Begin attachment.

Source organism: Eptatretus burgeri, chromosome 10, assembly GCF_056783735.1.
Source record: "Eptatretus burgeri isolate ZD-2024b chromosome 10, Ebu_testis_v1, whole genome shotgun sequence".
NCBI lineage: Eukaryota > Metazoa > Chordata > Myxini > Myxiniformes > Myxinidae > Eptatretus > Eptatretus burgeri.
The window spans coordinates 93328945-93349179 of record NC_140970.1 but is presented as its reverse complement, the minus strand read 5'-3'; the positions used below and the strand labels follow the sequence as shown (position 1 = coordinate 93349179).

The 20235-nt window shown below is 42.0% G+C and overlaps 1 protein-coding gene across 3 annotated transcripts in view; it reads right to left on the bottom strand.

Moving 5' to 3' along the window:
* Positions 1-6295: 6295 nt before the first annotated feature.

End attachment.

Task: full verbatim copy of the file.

Source organism: Eptatretus burgeri, chromosome 10, assembly GCF_056783735.1.
Source record: "Eptatretus burgeri isolate ZD-2024b chromosome 10, Ebu_testis_v1, whole genome shotgun sequence".
NCBI lineage: Eukaryota > Metazoa > Chordata > Myxini > Myxiniformes > Myxinidae > Eptatretus > Eptatretus burgeri.
The window spans coordinates 93328945-93349179 of record NC_140970.1 but is presented as its reverse complement, the minus strand read 5'-3'; the positions used below and the strand labels follow the sequence as shown (position 1 = coordinate 93349179).

The 20235-nt window shown below is 42.0% G+C and overlaps 1 protein-coding gene across 3 annotated transcripts in view; it reads right to left on the bottom strand.

Moving 5' to 3' along the window:
* Positions 1-6295: 6295 nt before the first annotated feature.